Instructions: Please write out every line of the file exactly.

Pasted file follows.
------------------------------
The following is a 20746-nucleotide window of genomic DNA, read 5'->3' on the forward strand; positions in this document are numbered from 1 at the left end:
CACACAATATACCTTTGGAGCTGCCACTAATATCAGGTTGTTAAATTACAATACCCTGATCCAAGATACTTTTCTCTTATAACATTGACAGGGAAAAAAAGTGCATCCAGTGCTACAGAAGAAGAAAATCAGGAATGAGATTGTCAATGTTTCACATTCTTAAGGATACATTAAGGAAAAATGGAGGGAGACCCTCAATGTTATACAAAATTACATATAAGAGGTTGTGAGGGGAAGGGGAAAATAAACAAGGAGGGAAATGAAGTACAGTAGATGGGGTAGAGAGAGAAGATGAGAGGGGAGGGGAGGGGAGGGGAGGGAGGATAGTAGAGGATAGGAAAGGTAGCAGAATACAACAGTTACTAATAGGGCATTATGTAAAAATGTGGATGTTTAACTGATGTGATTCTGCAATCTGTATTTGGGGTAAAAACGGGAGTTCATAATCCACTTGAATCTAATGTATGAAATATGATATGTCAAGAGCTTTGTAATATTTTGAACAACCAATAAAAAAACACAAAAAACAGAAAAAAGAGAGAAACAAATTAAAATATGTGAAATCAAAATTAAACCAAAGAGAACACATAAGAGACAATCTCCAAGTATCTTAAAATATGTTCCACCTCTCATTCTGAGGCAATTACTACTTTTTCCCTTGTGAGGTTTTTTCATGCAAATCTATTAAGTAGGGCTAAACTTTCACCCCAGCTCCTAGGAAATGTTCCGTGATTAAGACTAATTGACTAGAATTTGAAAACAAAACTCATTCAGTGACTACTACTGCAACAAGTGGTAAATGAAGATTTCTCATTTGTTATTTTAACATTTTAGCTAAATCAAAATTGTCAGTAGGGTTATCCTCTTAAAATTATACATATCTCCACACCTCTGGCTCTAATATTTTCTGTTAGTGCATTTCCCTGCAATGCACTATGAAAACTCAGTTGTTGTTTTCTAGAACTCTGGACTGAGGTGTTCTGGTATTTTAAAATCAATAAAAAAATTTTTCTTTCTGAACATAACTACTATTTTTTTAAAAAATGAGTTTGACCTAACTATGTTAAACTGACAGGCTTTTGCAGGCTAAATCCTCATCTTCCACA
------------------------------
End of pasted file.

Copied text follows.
The following is a 20746-nucleotide window of genomic DNA, read 5'->3' on the forward strand; positions in this document are numbered from 1 at the left end:
CACACAATATACCTTTGGAGCTGCCACTAATATCAGGTTGTTAAATTACAATACCCTGATCCAAGATACTTTTCTCTTATAACATTGACAGGGAAAAAAAGTGCATCCAGTGCTACAGAAGAAGAAAATCAGGAATGAGATTGTCAATGTTTCACATTCTTAAGGATACATTAAGGAAAAATGGAGGGAGACCCTCAATGTTATACAAAATTACATATAAGAGGTTGTGAGGGGAAGGGGAAAATAAACAAGGAGGGAAATGAAGTACAGTAGATGGGGTAGAGAGAGAAGATGAGAGGGGAGGGGAGGGGAGGGGAGGGAGGATAGTAGAGGATAGGAAAGGTAGCAGAATACAACAGTTACTAATAGGGCATTATGTAAAAATGTGGATGTTTAACTGATGTGATTCTGCAATCTGTATTTGGGGTAAAAACGGGAGTTCATAATCCACTTGAATCTAATGTATGAAATATGATATGTCAAGAGCTTTGTAATATTTTGAACAACCAATAAAAAAACACAAAAAACAGAAAAAAGAGAGAAACAAATTAAAATATGTGAAATCAAAATTAAACCAAAGAGAACACATAAGAGACAATCTCCAAGTATCTTAAAATATGTTCCACCTCTCATTCTGAGGCAATTACTACTTTTTCCCTTGTGAGGTTTTTTCATGCAAATCTATTAAGTAGGGCTAAACTTTCACCCCAGCTCCTAGGAAATGTTCCGTGATTAAGACTAATTGACTAGAATTTGAAAACAAAACTCATTCAGTGACTACTACTGCAACAAGTGGTAAATGAAGATTTCTCATTTGTTATTTTAACATTTTAGCTAAATCAAAATTGTCAGTAGGGTTATCCTCTTAAAATTATACATATCTCCACACCTCTGGCTCTAATATTTTCTGTTAGTGCATTTCCCTGCAATGCACTATGAAAACTCAGTTGTTGTTTTCTAGAACTCTGGACTGAGGTGTTCTGGTATTTTAAAATCAATAAAAAAATTTTTCTTTCTGAACATAACTACTATTTTTTTAAAAAATGAGTTTGACCTAACTATGTTAAACTGACAGGCTTTTGCAGGCTAAATCCTCATCTTCCACA